Wednesday, July 6

Google delays blocking third-party cookies in Chrome until 2023

Google announced this Thursday that it will not remove third-party cookies from its Chrome browser until the end of 2023, two years later than planned. The multinational affirms that it does so “out of responsibility”, since abandoning them on the initially scheduled date could “endanger the business models of many web publishers that support open access content.”

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Third-party cookies are software that is installed on the device when you visit a service or web page to follow your browsing through the network and infer your interests for advertising purposes. These pieces of computer code are sent by a third party, not by the page or service being visited, for which they collect data. In 2020, when it announced that it would eliminate them, Google recognized that this model had produced “erosion of trust” of digital advertising, since it “provides thousands of companies with an enormous amount of data of individual users”.

Chrome is the majority browser worldwide, used by approximately 63% of users, according to figures from Statcounter. Its main competition, such as Safari (with 24% market share), Samsung’s browser (5.8%), Opera (2%) or Firefox (0.5%) has allowed for years to block third-party cookies .

Google says the delay will provide “sufficient time for public debate on appropriate solutions, continued engagement with regulators, and for publishers and the advertising industry to migrate their services.” “We plan to continue working with the web community to create more private approaches in key areas,” he says in an entry on his official blog.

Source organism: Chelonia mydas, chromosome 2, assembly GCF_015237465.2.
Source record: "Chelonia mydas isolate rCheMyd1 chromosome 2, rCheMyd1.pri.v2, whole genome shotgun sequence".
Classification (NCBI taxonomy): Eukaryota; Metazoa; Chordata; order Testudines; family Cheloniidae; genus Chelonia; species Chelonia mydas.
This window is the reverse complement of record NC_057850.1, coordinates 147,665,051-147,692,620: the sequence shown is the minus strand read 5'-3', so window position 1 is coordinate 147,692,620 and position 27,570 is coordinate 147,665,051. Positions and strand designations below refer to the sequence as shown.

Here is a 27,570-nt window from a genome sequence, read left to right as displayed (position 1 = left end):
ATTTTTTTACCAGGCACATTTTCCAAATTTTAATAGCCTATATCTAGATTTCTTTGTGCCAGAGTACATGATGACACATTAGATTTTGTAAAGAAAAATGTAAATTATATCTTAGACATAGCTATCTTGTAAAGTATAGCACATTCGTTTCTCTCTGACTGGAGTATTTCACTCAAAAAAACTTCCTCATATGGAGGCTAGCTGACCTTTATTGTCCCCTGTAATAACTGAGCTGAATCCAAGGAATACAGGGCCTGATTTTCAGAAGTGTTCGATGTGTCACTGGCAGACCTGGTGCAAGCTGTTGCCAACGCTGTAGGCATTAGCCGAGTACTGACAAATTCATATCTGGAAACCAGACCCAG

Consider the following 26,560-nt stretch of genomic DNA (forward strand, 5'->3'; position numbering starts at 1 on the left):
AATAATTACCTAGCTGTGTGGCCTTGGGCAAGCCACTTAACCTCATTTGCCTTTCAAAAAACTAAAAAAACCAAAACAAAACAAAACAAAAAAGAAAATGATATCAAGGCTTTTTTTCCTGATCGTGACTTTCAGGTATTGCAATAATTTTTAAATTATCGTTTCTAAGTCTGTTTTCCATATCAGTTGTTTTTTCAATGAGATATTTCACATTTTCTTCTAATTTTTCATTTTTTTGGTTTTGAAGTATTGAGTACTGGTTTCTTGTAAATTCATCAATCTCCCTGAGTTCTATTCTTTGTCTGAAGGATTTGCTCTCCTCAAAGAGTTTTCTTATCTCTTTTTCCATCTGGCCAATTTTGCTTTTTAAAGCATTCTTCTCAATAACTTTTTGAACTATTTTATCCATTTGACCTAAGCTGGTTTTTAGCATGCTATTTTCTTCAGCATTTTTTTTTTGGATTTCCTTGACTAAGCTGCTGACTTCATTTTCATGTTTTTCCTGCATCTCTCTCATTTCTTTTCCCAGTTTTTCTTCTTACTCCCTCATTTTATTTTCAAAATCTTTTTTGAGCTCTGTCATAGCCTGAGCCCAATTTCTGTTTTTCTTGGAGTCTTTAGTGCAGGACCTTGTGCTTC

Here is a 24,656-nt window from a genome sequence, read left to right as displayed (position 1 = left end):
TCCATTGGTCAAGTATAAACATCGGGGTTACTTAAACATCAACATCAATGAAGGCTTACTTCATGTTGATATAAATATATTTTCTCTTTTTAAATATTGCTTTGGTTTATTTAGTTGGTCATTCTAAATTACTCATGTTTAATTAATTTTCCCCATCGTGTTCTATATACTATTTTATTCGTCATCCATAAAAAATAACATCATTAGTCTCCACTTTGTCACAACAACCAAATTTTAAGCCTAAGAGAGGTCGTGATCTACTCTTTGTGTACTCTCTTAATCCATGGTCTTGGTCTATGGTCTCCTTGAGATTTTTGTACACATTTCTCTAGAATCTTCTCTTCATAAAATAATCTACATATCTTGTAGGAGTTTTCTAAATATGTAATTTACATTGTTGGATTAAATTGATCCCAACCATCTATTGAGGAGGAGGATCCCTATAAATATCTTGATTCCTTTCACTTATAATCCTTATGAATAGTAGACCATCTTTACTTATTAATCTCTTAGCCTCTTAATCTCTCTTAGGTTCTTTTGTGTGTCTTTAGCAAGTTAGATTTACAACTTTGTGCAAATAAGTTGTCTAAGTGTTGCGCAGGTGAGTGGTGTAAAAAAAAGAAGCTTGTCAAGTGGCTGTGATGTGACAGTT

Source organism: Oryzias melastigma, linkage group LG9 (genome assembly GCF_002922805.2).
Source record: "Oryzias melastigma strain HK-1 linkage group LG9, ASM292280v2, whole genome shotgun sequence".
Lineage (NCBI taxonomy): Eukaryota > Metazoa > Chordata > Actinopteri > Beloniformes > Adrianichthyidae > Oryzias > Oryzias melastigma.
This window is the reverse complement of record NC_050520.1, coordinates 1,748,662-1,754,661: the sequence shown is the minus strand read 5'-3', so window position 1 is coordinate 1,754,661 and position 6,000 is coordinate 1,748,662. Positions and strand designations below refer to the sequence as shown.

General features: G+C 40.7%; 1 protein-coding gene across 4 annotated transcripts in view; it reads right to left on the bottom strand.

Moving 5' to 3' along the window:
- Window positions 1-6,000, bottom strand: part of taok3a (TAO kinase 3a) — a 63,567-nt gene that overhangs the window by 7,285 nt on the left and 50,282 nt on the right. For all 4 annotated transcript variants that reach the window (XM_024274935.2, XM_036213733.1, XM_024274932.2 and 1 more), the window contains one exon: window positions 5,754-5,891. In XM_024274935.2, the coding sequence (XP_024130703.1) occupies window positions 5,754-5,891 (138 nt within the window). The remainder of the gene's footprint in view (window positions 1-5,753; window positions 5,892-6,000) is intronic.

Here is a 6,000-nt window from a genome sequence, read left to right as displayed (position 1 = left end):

In this period the multinational has been working on an alternative model to cookies. Calls it ‘FLoC’ (Federated Learning of Cohorts, something like federated cohort learning) and consists of preventing individual tracking but enabling the analysis of aggregated personal data of groups of people with similar advertising profiles.

A browser that uses FLoC instead of third-party cookies would collect information about the user’s browsing, but would not send it to a database where it would be registered under their name and surname or an advertising identification number. Instead, I would add her to that “cohort” of users with similar habits. The minimum number of people in each cohort would be a few thousand, according to Google’s proposal. When the particular interests of a group of users form cohorts that are too small, they will join with others to reach the minimum number and prevent identification by discarding.

The FLoC alternative did not convince privacy specialists and is also being analyzed by the European Commission, which suspects that it could further increase advertisers’ dependence on Google.